When thinking about places to hang out in, a cemetery is definitely not on the top of the list—if it makes the list at all. Filipinos only flock to burial grounds to visit their deceased loved ones on All Saints Day and All Souls Day on Nov.1 and 2, respectively. The rest of the year, most people try to stay away from places associated with the dead.
But, unknown to many, there are malls, parks and even churches that people frequently visit today that were once cemeteries. For various reasons such as the effects of war, urbanization, modernization or, at some point, gentrification, these old cemeteries were removed, developed and replaced with establishments for the living.
Read on to know which public and commercial spaces today were once cemeteries.
Starmall Alabang (Alabang, Muntinlupa City)
Starmall Alabang is just one of the nine Starmall locations in the Philippines, but it is one of the most popular because of its history. Built in the 1990s, the five-storey shopping mall in Muntinlupa stands on what used to be the Alabang Cemetery.
The Starmall brand is a chain of shopping malls developed and operated by Starmalls Inc., a subsidiary of former Senate president and Filipino businessman Manuel Villar’s listed property holding firm Vista Malls and Lifescapes Inc. Villar is the country’s second richest man in 2018 with an estimated net worth of $5 billion, according to US magazine Forbes.
Plaza Cristo Rey (Poblacion, Makati City)
These days, Poblacion in Makati City is becoming more and more known as a hangout place of hip and cool youngsters. But past the busy stretches of restaurants, pubs and nightclubs is Plaza Cristo Rey, a public square located on what used to be San Pedro de Macati Cemetery.
The date of the construction of the cemetery is unknown, but according to a heritage sign put up in the area, there were documents in 1892 that mentioned the existence of the cemetery. In front of Plaza Cristo Rey is the Saint Peter and Saint Paul Parish Church, which still stands today.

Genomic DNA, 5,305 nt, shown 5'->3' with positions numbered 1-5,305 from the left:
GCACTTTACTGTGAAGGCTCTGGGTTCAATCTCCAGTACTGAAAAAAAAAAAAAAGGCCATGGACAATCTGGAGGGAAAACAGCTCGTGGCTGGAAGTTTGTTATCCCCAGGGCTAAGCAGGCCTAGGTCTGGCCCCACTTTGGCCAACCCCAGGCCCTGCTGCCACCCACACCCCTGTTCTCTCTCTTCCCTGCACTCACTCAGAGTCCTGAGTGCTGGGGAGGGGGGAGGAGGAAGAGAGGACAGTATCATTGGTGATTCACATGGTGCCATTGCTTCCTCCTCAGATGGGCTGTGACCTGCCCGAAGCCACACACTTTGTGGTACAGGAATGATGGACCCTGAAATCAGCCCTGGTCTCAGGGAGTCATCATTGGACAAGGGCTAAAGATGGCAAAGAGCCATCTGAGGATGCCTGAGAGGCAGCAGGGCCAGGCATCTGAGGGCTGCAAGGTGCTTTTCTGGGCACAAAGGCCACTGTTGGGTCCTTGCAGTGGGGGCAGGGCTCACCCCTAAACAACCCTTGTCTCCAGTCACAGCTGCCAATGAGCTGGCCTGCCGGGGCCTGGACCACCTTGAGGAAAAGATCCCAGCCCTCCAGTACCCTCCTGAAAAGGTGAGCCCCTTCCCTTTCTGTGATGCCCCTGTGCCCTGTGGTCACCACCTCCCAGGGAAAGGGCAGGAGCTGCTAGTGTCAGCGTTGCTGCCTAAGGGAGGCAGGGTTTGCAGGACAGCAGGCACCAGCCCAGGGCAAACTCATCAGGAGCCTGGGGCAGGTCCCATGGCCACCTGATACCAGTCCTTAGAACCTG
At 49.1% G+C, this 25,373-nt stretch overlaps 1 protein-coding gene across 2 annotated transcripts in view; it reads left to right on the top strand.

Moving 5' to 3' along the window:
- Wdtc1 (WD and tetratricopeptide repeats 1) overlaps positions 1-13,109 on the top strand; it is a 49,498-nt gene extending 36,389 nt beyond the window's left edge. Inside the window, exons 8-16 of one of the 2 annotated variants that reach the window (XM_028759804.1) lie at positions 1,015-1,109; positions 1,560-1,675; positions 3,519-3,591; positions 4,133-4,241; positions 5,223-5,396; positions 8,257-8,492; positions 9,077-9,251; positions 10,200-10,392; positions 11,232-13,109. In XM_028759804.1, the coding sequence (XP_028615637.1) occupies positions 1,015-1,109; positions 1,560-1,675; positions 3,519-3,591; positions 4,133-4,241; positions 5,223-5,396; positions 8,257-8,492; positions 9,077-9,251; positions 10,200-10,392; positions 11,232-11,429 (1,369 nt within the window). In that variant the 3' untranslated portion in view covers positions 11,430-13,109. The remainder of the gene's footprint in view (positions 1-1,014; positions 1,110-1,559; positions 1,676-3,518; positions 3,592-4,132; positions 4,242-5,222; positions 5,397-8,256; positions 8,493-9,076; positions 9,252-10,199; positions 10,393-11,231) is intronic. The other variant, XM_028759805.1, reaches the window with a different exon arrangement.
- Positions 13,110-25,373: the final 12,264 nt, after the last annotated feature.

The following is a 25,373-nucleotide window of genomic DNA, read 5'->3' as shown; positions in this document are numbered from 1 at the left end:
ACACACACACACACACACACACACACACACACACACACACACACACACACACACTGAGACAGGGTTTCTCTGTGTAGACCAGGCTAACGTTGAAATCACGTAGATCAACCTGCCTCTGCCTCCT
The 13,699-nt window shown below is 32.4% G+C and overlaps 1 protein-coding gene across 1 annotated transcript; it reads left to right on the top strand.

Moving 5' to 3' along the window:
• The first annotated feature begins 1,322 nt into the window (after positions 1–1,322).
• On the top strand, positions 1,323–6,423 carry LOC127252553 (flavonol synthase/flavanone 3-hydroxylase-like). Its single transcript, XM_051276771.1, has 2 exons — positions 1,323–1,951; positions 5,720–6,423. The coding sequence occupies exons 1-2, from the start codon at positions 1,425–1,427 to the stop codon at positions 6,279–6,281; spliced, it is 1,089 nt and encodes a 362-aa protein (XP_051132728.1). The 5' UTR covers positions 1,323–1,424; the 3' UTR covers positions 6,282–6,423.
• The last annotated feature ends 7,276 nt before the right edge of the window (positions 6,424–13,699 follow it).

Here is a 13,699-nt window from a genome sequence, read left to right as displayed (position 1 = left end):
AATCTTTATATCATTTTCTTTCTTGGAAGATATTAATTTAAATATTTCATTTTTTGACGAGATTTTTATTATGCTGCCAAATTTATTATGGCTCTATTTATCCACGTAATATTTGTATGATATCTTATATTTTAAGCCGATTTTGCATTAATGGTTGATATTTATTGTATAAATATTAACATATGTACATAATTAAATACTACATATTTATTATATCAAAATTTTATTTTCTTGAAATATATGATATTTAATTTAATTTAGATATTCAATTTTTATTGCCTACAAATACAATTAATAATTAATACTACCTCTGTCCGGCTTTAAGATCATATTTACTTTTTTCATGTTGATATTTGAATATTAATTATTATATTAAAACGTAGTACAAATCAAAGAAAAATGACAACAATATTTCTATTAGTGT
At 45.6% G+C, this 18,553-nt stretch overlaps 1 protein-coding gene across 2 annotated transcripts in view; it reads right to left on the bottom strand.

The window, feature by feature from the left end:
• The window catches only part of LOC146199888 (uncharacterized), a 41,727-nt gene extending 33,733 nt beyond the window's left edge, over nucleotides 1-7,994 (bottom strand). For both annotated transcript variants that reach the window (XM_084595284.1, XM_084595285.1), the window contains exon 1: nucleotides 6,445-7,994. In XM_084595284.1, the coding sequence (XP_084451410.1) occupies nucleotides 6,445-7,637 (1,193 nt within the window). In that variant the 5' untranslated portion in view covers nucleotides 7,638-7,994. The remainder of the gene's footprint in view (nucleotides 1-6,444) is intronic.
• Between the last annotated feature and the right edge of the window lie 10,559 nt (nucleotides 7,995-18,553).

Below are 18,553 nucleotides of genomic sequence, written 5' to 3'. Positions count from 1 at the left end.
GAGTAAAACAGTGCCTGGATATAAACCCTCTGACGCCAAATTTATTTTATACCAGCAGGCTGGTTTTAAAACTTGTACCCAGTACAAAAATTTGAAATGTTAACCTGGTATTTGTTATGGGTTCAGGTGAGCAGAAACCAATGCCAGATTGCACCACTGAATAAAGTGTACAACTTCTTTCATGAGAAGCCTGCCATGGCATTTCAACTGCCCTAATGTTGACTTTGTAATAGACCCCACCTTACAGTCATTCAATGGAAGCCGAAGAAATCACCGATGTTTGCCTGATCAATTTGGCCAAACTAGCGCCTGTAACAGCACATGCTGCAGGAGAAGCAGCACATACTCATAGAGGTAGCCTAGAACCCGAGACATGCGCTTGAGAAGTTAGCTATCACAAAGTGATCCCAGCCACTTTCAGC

Harrison Plaza (Malate, Manila)
Harrison Plaza is one the country’s first commercial shopping malls, inaugurated way back in 1976. But apart from that, another interesting fact about it is that it was constructed on a former burial ground.
A Rappler article published in 2013 said that there was an old graveyard called Ermita cemetery located in the Fort de San Antonio Abad. Also known as Polvorin de San Antonio Abad, the fort was built during the Spanish colonial period and functioned as a bulwark, and was later used to store gunpowder.
Remedios Circle (Malate, Manila)
The site where Remedios Circle lies today is known as one of Manila’s oldest burial grounds, the former Malate Cemetery.
In an episode of GMA 7’s Investigative Documentaries aired in 2017, people living around the area say that before the traffic circle was transformed into what it is today—a public park with a fountain in the middle, where the townspeople gather to hang out and spend time—human bones and antique artifacts such as kitchen utensils were excavated from the site during redevelopment.
According to the documentary, the original Remedios Circle was ruined in the second World War, during which the human remains were transferred to the Manila South Cemetery.
Today, the Remedios Circle is surrounded by a bustling nightlife filled with restaurants and other commercial establishments.
Paco Park (Paco, Manila)
Similar to the Remedios Circle, the location of the round-shaped public park in San Marcelino St. in Paco, Manila was also a former burial site.
However, Penelope Belmonte, executive director of the National Parks Development Committee, said in the same Investigative Documentaries episode that what sets it apart is that the deceased buried in the old Paco Cemetery all came from well-off and prominent families.
Among the famous names interred, even if temporarily, in the 4,000-square-meter park are the Philippines’ national hero Dr. Jose Rizal and the three martyr Catholic priests Mariano Gomez, José Burgos, and Jacinto Zamora (aka GomBurZa).
Most Holy Trinity Parish Church (Sampaloc, Manila)
Former burial grounds did not only get transformed into parks and malls—they were also developed into churches. The Most Holy Trinity Parish in Sampaloc, Manila is an example, which was constructed on what used to be the Balic-Balic Cemetery.
According to the church’s official website, the Balic-Balic Cemetery was built in 1884. It survived the violence of the 1896 revolution but was used as a hiding place of the American soldiers during the Philippine-American war, which led to the eventual closure of the cemetery in 1925.
The Most Holy Trinity Parish was then constructed in 1932.
Espiritu Santo Parish Church (Sta. Cruz, Manila)
Another church that was built on a former burial ground is the Archdiocesan Shrine of Espiritu Santo located in Sta. Cruz in Manila.
A public cemetery was located where the church and its parochial school is now located. Not much is known about it, except that it was closed in 1913 due to “health concerns,” according to a 2013 Rappler article.
The church was established later on in 1926, while the Espiritu Santo Parochial School was inaugurated in 1947.
This story originally appeared on Entrepreneur.com.ph.
* Minor edits have been made by the Femalenetwork.com editors.